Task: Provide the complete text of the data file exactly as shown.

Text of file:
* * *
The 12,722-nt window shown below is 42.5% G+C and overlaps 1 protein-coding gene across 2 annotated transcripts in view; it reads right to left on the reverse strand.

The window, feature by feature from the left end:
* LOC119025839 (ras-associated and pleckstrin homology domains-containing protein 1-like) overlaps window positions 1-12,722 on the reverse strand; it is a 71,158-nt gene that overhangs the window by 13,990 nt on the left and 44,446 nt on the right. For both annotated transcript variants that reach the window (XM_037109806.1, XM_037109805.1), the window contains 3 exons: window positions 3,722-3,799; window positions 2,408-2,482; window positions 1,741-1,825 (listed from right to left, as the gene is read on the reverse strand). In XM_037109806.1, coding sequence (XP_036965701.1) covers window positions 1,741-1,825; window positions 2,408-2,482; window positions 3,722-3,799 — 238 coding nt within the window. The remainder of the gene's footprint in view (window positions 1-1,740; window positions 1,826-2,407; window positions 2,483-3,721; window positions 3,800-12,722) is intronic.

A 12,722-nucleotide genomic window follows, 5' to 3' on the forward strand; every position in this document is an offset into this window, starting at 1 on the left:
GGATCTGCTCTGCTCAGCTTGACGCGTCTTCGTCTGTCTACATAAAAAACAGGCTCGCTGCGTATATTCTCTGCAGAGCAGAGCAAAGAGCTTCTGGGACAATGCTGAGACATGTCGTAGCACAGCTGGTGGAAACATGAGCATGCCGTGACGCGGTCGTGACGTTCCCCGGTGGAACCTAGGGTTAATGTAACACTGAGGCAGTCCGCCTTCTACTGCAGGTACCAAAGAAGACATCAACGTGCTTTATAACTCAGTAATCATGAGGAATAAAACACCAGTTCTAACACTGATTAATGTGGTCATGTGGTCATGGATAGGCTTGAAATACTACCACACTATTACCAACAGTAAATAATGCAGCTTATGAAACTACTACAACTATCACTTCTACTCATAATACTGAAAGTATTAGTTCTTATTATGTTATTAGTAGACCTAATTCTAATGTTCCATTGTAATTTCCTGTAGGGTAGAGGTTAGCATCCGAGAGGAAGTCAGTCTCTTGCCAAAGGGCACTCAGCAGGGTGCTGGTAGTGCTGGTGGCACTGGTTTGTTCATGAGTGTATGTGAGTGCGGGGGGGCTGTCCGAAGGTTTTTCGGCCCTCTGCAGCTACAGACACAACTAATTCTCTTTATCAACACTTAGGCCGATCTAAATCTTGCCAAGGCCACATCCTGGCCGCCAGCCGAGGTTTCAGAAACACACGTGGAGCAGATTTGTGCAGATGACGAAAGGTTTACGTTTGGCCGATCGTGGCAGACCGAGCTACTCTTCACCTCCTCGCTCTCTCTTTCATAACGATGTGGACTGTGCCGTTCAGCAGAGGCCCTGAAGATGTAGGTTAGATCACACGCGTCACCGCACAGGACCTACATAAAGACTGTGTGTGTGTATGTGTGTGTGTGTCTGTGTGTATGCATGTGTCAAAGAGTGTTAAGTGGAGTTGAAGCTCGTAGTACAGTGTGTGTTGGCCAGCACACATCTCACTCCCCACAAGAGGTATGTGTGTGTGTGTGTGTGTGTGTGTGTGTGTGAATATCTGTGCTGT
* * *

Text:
The 12,722-nt window shown below is 42.5% G+C and overlaps 1 protein-coding gene across 2 annotated transcripts in view; it reads right to left on the reverse strand.

The window, feature by feature from the left end:
* LOC119025839 (ras-associated and pleckstrin homology domains-containing protein 1-like) overlaps window positions 1-12,722 on the reverse strand; it is a 71,158-nt gene that overhangs the window by 13,990 nt on the left and 44,446 nt on the right. For both annotated transcript variants that reach the window (XM_037109806.1, XM_037109805.1), the window contains 3 exons: window positions 3,722-3,799; window positions 2,408-2,482; window positions 1,741-1,825 (listed from right to left, as the gene is read on the reverse strand). In XM_037109806.1, coding sequence (XP_036965701.1) covers window positions 1,741-1,825; window positions 2,408-2,482; window positions 3,722-3,799 — 238 coding nt within the window. The remainder of the gene's footprint in view (window positions 1-1,740; window positions 1,826-2,407; window positions 2,483-3,721; window positions 3,800-12,722) is intronic.

A 12,722-nucleotide genomic window follows, 5' to 3' on the forward strand; every position in this document is an offset into this window, starting at 1 on the left:
GGATCTGCTCTGCTCAGCTTGACGCGTCTTCGTCTGTCTACATAAAAAACAGGCTCGCTGCGTATATTCTCTGCAGAGCAGAGCAAAGAGCTTCTGGGACAATGCTGAGACATGTCGTAGCACAGCTGGTGGAAACATGAGCATGCCGTGACGCGGTCGTGACGTTCCCCGGTGGAACCTAGGGTTAATGTAACACTGAGGCAGTCCGCCTTCTACTGCAGGTACCAAAGAAGACATCAACGTGCTTTATAACTCAGTAATCATGAGGAATAAAACACCAGTTCTAACACTGATTAATGTGGTCATGTGGTCATGGATAGGCTTGAAATACTACCACACTATTACCAACAGTAAATAATGCAGCTTATGAAACTACTACAACTATCACTTCTACTCATAATACTGAAAGTATTAGTTCTTATTATGTTATTAGTAGACCTAATTCTAATGTTCCATTGTAATTTCCTGTAGGGTAGAGGTTAGCATCCGAGAGGAAGTCAGTCTCTTGCCAAAGGGCACTCAGCAGGGTGCTGGTAGTGCTGGTGGCACTGGTTTGTTCATGAGTGTATGTGAGTGCGGGGGGGCTGTCCGAAGGTTTTTCGGCCCTCTGCAGCTACAGACACAACTAATTCTCTTTATCAACACTTAGGCCGATCTAAATCTTGCCAAGGCCACATCCTGGCCGCCAGCCGAGGTTTCAGAAACACACGTGGAGCAGATTTGTGCAGATGACGAAAGGTTTACGTTTGGCCGATCGTGGCAGACCGAGCTACTCTTCACCTCCTCGCTCTCTCTTTCATAACGATGTGGACTGTGCCGTTCAGCAGAGGCCCTGAAGATGTAGGTTAGATCACACGCGTCACCGCACAGGACCTACATAAAGACTGTGTGTGTGTATGTGTGTGTGTGTCTGTGTGTATGCATGTGTCAAAGAGTGTTAAGTGGAGTTGAAGCTCGTAGTACAGTGTGTGTTGGCCAGCACACATCTCACTCCCCACAAGAGGTATGTGTGTGTGTGTGTGTGTGTGTGTGTGTGTGAATATCTGTGCTGT